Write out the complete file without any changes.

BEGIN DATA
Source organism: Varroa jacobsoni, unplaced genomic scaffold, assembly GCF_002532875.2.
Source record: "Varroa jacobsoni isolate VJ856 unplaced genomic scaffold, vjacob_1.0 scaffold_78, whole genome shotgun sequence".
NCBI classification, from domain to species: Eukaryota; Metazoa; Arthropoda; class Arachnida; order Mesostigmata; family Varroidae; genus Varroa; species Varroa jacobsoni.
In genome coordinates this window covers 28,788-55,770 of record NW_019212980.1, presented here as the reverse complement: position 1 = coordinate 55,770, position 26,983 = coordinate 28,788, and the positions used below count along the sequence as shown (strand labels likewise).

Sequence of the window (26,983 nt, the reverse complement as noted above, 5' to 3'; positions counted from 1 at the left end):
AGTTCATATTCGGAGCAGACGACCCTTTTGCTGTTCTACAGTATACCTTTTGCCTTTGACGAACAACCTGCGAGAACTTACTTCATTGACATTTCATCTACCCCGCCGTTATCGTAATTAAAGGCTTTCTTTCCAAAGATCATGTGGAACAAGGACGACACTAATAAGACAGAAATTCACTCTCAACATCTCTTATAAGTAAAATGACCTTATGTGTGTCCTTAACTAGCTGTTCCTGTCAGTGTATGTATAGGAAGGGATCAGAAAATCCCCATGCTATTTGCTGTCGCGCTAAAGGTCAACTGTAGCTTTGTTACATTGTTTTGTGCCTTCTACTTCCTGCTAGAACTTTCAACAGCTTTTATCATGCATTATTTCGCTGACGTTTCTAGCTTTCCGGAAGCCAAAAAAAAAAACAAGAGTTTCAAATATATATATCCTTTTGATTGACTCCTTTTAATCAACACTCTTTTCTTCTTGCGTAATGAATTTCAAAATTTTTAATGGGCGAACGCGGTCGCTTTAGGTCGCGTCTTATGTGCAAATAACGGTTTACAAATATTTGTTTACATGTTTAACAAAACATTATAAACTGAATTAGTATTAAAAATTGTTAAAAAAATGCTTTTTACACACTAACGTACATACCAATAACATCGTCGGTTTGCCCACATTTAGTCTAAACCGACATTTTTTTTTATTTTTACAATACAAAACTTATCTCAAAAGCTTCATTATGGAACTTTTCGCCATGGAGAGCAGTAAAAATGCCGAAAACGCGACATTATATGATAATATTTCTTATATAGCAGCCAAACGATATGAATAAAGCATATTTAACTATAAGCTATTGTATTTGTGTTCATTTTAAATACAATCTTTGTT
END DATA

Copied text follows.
Source organism: Varroa jacobsoni, unplaced genomic scaffold, assembly GCF_002532875.2.
Source record: "Varroa jacobsoni isolate VJ856 unplaced genomic scaffold, vjacob_1.0 scaffold_78, whole genome shotgun sequence".
NCBI classification, from domain to species: Eukaryota; Metazoa; Arthropoda; class Arachnida; order Mesostigmata; family Varroidae; genus Varroa; species Varroa jacobsoni.
In genome coordinates this window covers 28,788-55,770 of record NW_019212980.1, presented here as the reverse complement: position 1 = coordinate 55,770, position 26,983 = coordinate 28,788, and the positions used below count along the sequence as shown (strand labels likewise).

Sequence of the window (26,983 nt, the reverse complement as noted above, 5' to 3'; positions counted from 1 at the left end):
AGTTCATATTCGGAGCAGACGACCCTTTTGCTGTTCTACAGTATACCTTTTGCCTTTGACGAACAACCTGCGAGAACTTACTTCATTGACATTTCATCTACCCCGCCGTTATCGTAATTAAAGGCTTTCTTTCCAAAGATCATGTGGAACAAGGACGACACTAATAAGACAGAAATTCACTCTCAACATCTCTTATAAGTAAAATGACCTTATGTGTGTCCTTAACTAGCTGTTCCTGTCAGTGTATGTATAGGAAGGGATCAGAAAATCCCCATGCTATTTGCTGTCGCGCTAAAGGTCAACTGTAGCTTTGTTACATTGTTTTGTGCCTTCTACTTCCTGCTAGAACTTTCAACAGCTTTTATCATGCATTATTTCGCTGACGTTTCTAGCTTTCCGGAAGCCAAAAAAAAAAACAAGAGTTTCAAATATATATATCCTTTTGATTGACTCCTTTTAATCAACACTCTTTTCTTCTTGCGTAATGAATTTCAAAATTTTTAATGGGCGAACGCGGTCGCTTTAGGTCGCGTCTTATGTGCAAATAACGGTTTACAAATATTTGTTTACATGTTTAACAAAACATTATAAACTGAATTAGTATTAAAAATTGTTAAAAAAATGCTTTTTACACACTAACGTACATACCAATAACATCGTCGGTTTGCCCACATTTAGTCTAAACCGACATTTTTTTTTATTTTTACAATACAAAACTTATCTCAAAAGCTTCATTATGGAACTTTTCGCCATGGAGAGCAGTAAAAATGCCGAAAACGCGACATTATATGATAATATTTCTTATATAGCAGCCAAACGATATGAATAAAGCATATTTAACTATAAGCTATTGTATTTGTGTTCATTTTAAATACAATCTTTGTT